1 Philippine Peso = 0.19642 Moroccan Dirham
1 Philippine Peso = 0.36735 Moldovan Leu
1 Philippine Peso = 1.09972 Macedonian Denar
1 Philippine Peso = 27.52331 Myanmar Kyat
1 Philippine Peso = 48.27726 Mongolian Tugrik
1 Philippine Peso = 0.16258 Macau Pataca
1 Philippine Peso = 7.25578 Mauritania Ougulya
1 Philippine Peso = 0.70024 Mauritius Rupee
1 Philippine Peso = 0.31394 Maldives Rufiyaa
1 Philippine Peso = 14.54094 Malawi Kwacha
1 Philippine Peso = 0.37863 Mexican Peso
1 Philippine Peso = 0.08672 Malaysian Ringgit
1 Philippine Peso = 0.2604 Namibian Dollar
1 Philippine Peso = 6.52615 Nigerian Naira
1 Philippine Peso = 0.59972 Nicaragua Cordoba
1 Philippine Peso = 0.17055 Norwegian Krone
1 Philippine Peso = 2.08654 Nepalese Rupee
1 Philippine Peso = 0.02835 New Zealand Dollar
1 Philippine Peso = 0.00779 Omani Rial
1 Philippine Peso = 0.02027 Panama Balboa
1 Philippine Peso = 0.06622 Peruvian Nuevo Sol
1 Philippine Peso = 0.06654 Papua New Guinea Kina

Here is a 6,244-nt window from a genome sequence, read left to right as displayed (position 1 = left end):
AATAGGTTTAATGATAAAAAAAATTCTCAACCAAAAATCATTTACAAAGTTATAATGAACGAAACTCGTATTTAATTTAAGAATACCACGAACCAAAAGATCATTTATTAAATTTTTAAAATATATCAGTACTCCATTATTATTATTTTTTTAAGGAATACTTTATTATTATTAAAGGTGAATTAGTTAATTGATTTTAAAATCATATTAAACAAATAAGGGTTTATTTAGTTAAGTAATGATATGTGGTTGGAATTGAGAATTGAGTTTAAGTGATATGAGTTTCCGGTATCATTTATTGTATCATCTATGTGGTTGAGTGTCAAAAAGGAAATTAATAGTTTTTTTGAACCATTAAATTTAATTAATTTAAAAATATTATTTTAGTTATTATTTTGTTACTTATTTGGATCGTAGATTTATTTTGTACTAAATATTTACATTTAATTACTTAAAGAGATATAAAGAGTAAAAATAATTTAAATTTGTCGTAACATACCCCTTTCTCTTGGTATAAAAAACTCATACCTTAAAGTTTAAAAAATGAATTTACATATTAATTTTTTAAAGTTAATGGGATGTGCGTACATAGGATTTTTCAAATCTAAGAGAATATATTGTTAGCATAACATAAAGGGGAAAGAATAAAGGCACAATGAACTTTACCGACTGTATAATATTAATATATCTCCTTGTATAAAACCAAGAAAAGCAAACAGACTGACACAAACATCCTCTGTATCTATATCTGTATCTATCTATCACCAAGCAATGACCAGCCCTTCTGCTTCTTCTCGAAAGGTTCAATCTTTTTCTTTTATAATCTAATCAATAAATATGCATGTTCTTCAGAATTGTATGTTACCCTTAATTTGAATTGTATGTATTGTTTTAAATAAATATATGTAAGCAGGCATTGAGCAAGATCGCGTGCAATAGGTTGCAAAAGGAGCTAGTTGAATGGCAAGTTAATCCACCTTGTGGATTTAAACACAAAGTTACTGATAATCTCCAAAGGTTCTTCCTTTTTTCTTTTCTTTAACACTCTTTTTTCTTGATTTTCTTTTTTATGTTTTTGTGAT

1 Philippine Peso = 1 Philippine Peso
1 Philippine Peso = 2.11897 Pakistani Rupee
1 Philippine Peso = 0.0753 Polish Zloty
1 Philippine Peso = 112.82935 Paraguayan Guarani
1 Philippine Peso = 0.0738 Qatar Rial
1 Philippine Peso = 0.08196 Romanian New Leu
1 Philippine Peso = 1.14766 Russian Rouble
1 Philippine Peso = 16.61897 Rwanda Franc
1 Philippine Peso = 0.076 Saudi Arabian Riyal
1 Philippine Peso = 0.16004 Solomon Islands Dollar
1 Philippine Peso = 0.26836 Seychelles Rupee
1 Philippine Peso = 0.13498 Sudanese Pound
1 Philippine Peso = 0.17451 Swedish Krona
1 Philippine Peso = 0.02797 Singapore Dollar
1 Philippine Peso = 0.01573 St Helena Pound
1 Philippine Peso = 0.45006 Slovak Koruna